A guide to the tools (to build your own)

I have written a set of generic tools for manipulating the output of ATLAS's timers, and you can use and extend these tools if you want to autotime fancier/different things. All tools give usage information if you pass -help on the commandline. All tools default to taking input from stdin and output to stdout, so you can pipe them into each other. Each tool does a very simple thing, and the idea is you build a pipe of them to do useful work.

To make building your own tools easy, examine SRCdir/include/atlas_tvec.h which contains a host of prewritten routines and data structures to make tool building easy.

All the tools I have written allow you to choose to keep only certain vectors of data (corresponding to columns of output in the timer output). To give an example, say we ran the following line:

   c2d>./xdmmtst_atl -F 120 -N 10 100 10 -T 0 -# 3 > timer.out

This will use gemmtst.c to time all square problems between 10 and 100 in steps of 10, without doing any testing, forcing at least 120MFLOPS of computation for timing accuracy, with three repetitions.

Here's the tools I have written so far:

: Reads in the output of a timer file, and produces a standard timing vectors file that can be read by routines provided in atlas_tvec.h and all downstream tools. Example usage:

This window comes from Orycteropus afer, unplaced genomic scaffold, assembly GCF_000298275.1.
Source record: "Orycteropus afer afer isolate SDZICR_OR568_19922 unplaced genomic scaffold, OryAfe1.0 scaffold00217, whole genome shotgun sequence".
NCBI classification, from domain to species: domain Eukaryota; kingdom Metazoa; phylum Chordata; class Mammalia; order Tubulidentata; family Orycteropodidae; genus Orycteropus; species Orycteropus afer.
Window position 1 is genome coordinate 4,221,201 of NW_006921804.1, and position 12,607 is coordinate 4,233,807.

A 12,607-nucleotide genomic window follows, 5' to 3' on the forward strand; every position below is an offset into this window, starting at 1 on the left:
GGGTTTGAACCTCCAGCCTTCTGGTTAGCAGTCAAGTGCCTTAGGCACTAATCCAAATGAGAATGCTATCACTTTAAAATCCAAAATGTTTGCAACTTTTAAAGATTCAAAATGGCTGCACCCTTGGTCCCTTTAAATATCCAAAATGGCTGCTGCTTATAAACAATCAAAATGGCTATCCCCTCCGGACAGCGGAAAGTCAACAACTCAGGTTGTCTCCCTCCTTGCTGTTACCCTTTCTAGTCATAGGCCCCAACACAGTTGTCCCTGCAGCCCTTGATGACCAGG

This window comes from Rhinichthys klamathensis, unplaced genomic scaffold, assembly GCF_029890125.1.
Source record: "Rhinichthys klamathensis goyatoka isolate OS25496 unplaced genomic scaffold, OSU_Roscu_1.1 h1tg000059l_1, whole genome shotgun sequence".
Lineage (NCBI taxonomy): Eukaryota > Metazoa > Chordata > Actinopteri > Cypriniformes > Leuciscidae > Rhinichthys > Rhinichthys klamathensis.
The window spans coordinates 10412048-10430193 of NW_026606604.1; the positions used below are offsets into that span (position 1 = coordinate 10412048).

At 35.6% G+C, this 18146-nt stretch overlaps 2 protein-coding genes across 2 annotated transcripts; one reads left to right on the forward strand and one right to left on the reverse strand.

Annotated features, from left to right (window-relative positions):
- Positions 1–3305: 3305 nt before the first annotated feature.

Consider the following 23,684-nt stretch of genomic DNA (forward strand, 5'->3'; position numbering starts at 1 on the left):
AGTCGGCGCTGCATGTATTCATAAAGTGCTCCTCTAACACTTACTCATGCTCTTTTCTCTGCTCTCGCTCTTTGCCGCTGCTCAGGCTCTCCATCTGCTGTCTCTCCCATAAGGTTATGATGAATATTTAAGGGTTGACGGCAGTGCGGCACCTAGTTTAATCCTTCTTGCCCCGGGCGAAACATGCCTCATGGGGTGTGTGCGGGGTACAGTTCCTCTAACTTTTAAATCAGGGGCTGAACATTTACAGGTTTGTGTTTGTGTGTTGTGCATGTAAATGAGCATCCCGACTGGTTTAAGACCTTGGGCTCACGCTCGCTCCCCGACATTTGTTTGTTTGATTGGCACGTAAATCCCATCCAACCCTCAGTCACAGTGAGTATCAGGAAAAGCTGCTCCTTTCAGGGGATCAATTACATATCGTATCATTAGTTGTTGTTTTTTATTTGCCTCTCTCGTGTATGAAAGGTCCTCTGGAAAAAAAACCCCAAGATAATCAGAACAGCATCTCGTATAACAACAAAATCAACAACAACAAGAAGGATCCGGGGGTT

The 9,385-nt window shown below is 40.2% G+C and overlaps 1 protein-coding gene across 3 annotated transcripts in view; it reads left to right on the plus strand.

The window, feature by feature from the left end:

c2d>./xatl2tvec -# 3
: take tvec file with repetition timings and reduce them to single timings while adding simple statistics like min, max, and average.
: take multiple vector files and combine them into one file for later comparison. Renames vectors as necessary by adding _# to repeated names coming from later files. Can specify for some vectors to get this statistical treatment, and other vectors to just use the first one found.
: Take a standard tvec file and produce a standard ploticus data file from it.
: Take two standard tvecs that contain separate runs of the same data with non-overlapping data, and combine them into one vector. Eg., you do one run with $N=100, 200, 300$ and a second with $N=1000, 5000, 8000$. This routine will allow you to combine these $N$ ranges into one for charting all results in one graph. This can be done repeatedly to merge any number of runs together.
: recast named tvecs as a percentage of a baseline. Can also be used to compute speedup rather than percentage by adding -m 1.0 flag.

To see how these tools can be used together, you can trace the dependence chain of any of the charts that are autobuilt, as explained in §[*].

R. Clint Whaley 2016-07-28